If you’ve ever had the good fortune of doing legal research, you’ve likely had an encounter with PACER. PACER, or Public Access to Court Electronic Records, is the electronic service that provides access to court records. These records are pivotal for journalists providing accurate and quality news. PACER provides original, verifiable sources that answer journalists’ questions or help them understand the right questions to ask on important issues.
During Sunshine Week and every day, journalists need easy access to verifiable sources more than ever to report the truth about government activity to the public.
But unfortunately, PACER is far from perfect. Anyone who has used PACER can testify to its antiquated design, clunky search functions, and difficult-to-navigate software. There are also separate databases for different courts, meaning there is no uniform way to file, track or save information about a case.
Perhaps even worse than providing a below-average product, PACER charges fees for every search and document download, at a rate of $0.10 per page. While 10 cents may not seem like much, some searches garner many pages of search results, and court filings are known for their length. Though PACER’s fees are capped at $3.00 per document, these fees add up.
The electronic system is entitled to charge these fees by statute, but the fees are to be imposed “only to the extent necessary,” and must be “reasonable.” But with PACER bringing in about $142 million annually in revenue, it seems these fees are neither “necessary” nor “reasonable.”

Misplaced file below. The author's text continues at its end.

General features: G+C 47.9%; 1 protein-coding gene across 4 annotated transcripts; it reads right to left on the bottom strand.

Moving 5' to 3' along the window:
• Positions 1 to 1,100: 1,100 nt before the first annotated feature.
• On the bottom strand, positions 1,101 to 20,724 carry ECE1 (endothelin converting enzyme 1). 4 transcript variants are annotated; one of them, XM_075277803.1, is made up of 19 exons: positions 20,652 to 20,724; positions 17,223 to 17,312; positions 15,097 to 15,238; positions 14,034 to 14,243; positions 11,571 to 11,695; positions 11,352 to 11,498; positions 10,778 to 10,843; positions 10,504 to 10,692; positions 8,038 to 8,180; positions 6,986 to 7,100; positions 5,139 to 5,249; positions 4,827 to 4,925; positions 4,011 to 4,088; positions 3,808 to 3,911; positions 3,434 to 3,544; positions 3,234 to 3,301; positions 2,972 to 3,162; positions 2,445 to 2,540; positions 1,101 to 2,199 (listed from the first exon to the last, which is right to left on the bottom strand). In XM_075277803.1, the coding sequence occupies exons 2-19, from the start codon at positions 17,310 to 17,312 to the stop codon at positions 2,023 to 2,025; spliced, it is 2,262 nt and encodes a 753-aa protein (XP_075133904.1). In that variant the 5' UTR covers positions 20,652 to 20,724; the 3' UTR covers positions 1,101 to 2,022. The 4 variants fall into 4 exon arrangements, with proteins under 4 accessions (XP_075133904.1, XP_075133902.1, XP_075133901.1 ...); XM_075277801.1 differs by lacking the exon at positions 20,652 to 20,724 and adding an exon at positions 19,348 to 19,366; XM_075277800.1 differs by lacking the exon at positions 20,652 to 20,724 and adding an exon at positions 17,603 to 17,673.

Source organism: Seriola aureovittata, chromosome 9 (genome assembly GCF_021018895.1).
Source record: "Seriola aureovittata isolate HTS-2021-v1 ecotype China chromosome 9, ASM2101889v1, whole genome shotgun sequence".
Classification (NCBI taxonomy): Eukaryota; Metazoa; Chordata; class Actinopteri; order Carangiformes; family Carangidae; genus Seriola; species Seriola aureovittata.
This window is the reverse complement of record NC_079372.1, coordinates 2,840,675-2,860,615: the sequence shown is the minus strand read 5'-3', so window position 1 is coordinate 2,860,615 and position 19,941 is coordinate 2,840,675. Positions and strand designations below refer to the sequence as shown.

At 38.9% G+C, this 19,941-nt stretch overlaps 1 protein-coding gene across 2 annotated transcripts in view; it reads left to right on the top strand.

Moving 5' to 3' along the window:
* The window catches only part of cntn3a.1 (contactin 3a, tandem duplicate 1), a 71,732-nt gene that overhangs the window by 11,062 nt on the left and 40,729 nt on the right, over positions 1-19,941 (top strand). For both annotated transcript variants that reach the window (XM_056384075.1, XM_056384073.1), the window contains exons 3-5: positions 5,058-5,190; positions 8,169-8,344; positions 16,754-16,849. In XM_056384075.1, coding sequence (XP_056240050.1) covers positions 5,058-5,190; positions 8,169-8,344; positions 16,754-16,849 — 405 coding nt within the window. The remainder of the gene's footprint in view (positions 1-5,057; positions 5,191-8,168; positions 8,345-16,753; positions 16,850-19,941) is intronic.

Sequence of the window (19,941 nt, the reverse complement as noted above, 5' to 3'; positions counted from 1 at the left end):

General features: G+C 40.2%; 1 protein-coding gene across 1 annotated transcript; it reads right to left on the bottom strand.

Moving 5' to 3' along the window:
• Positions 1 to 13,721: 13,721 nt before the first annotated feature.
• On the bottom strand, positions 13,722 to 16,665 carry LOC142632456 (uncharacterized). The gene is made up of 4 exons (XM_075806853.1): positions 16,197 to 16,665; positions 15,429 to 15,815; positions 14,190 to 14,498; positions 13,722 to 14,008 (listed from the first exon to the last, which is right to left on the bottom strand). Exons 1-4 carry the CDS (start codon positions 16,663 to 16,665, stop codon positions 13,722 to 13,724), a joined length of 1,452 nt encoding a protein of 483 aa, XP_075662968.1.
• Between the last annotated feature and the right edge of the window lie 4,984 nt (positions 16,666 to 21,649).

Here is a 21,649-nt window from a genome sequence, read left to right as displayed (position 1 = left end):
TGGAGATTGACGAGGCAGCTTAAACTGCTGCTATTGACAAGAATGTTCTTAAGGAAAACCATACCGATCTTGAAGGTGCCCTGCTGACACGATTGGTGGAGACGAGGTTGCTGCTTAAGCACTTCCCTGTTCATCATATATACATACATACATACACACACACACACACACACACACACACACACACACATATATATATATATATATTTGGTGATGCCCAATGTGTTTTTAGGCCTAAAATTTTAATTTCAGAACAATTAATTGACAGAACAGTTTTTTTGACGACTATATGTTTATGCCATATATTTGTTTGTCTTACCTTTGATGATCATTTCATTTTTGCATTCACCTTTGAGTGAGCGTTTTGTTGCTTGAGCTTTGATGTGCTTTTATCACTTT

Now, a Bill is moving through Congress to address the problems with PACER. The Open Courts Act of 2021, or Free PACER Bill, will not only eliminate the fees currently associated with PACER, but it will also modernize the antiquated search engine. While PACER is now clunky, dated and hard to use, the Act will ensure an updated, reliable, streamlined site to file, read and monitor court documents and dockets.
The Bill has garnered bipartisan support. Senator Rob Portman (R-OH) said, “PACER was intended to create a level playing field for small-time litigants, small business, civil society, journalists, and citizens who care about transparency in government. However, with its frustrating interface and fees, PACER has done the opposite. The American people should have easy access to the court records of their country, and this bipartisan, consensus legislation will fix the problem once and for all by putting in place a free, streamlined system with an emphasis on security, accessibility, affordability, and performance.”
Similarly, Senator Ron Wyden (D-OR) voiced his support, saying, “For far too long, unnecessary paywalls have kept the American people from freely accessing public court records. The Open Courts Act will deliver a long-overdue upgrade to PACER, totaling a savings of more than a hundred million dollars a year in operating costs. Federal courts will then be able to remove burdensome paywalls and provide the public, including researchers and journalists, with free access to public court documents.”
It is far past time that Americans had easy and unencumbered access to these public documents, and Congress should take action now by passing the Open Courts Act of 2021.
Natalie Seales is a First Amendment Law and Policy Fellow at the News Media Alliance.